The Diploma Centre are delighted to offer a Professional Doctorate in Law with the Northumbria Law School.
Professional Doctorate in Law
The Professional Doctorate in Law is offered in partnership with the Northumbria Law School and is specifically designed for qualified solicitors. It is a part-time programme structured to facilitate those in full-time employment. The programme is designed to provide a structured and supportive learning experience that will enhance a solicitor’s theoretical understanding of their profession and will assist in the development of practice, through critical insight and evaluation, building on academic and research skills acquired via formal subject delivery and the doctoral research subsequently conducted. The research may be doctrinal, perhaps in a practice based area such as criminal justice and evidence, or the law in action in areas such as human rights or data collection and privacy or legal education. Those that complete the Professional Doctorate in Law will have made a significant and original contribution to the creation and interpretation of a body of knowledge and who is at the forefront of practice development. The programme aims to enable candidates to:
- To acquire a range of research skills and to be able to apply these to the conceptualisation, design and implementation of a project, adjusting design in the light of unforeseen problems;
- To be able to translate ideas into a form understandable by and meaningful to their profession;
- To produce a thesis or portfolio of original quality in the professional area;
- To disseminate /publish that research and its outcomes to the professional audience.
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The taught element of the programme is assessed by the Proposal Assignment and the research element is assessed by submission of the final thesis or portfolio culminating in a viva voce examination with two independent examiners.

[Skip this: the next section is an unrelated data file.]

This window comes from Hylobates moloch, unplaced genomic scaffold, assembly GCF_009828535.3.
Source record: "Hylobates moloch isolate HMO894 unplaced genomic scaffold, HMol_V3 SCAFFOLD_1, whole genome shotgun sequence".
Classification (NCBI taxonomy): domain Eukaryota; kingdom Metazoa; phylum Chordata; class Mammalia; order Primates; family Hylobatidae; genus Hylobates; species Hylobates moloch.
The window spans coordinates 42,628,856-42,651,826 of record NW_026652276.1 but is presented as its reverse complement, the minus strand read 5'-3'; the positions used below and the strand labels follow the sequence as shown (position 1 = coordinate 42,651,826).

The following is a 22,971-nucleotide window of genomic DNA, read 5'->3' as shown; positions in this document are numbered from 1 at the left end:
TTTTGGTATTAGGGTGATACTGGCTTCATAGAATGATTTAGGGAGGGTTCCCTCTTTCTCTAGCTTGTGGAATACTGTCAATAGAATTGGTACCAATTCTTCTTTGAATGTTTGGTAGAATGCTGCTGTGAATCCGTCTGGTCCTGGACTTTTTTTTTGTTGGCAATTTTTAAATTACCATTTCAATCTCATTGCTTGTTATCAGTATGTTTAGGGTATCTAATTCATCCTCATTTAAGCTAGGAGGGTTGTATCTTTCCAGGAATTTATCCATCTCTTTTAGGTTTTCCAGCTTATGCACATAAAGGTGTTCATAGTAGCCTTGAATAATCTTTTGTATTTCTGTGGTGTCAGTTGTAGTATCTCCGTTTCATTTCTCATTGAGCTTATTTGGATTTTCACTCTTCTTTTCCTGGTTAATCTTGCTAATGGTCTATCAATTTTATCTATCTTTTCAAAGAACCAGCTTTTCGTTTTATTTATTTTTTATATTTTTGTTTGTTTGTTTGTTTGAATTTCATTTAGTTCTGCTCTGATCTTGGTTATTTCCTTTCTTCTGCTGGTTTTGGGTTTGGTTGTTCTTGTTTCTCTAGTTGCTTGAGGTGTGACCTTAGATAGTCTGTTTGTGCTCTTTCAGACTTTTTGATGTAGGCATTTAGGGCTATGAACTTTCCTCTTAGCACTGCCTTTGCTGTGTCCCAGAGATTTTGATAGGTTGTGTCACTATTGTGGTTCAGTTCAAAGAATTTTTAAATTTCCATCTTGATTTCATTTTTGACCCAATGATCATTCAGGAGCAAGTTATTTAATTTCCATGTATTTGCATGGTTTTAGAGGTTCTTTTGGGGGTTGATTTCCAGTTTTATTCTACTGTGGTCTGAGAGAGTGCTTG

During the programme, candidates will develop their research skills and critical abilities as autonomous practitioners in the legal profession. The programme has been designed to provide a means of progression from an established academic knowledge base of a Masters qualification in law and/or an equivalent qualification with professional work experience in legal practice. The programme contains a number of methods by which the candidate may enhance their personal development and career progression. This will also impact on the profession as a whole. These methods include: research appreciation giving an opportunity to develop research as a craft; team working; project management; leadership; ability to use and enable others to use R&D to advance practice; collaborative learning in a multi-professional context.
Who should attend
The programme is open only to Irish qualified lawyers and is designed for two kinds of candidate- first, those with a professional experience and a Master’s degree within last five years; and second, those with professional experience but without a Master’s degree . All candidates will undergo assessment for advanced standing entry onto the programme that will formally capture their attainment of the required Level 9 of the Irish National Framework of Qualification. Evidence for this will be provided both by their application and subsequent interview.
The Taught Element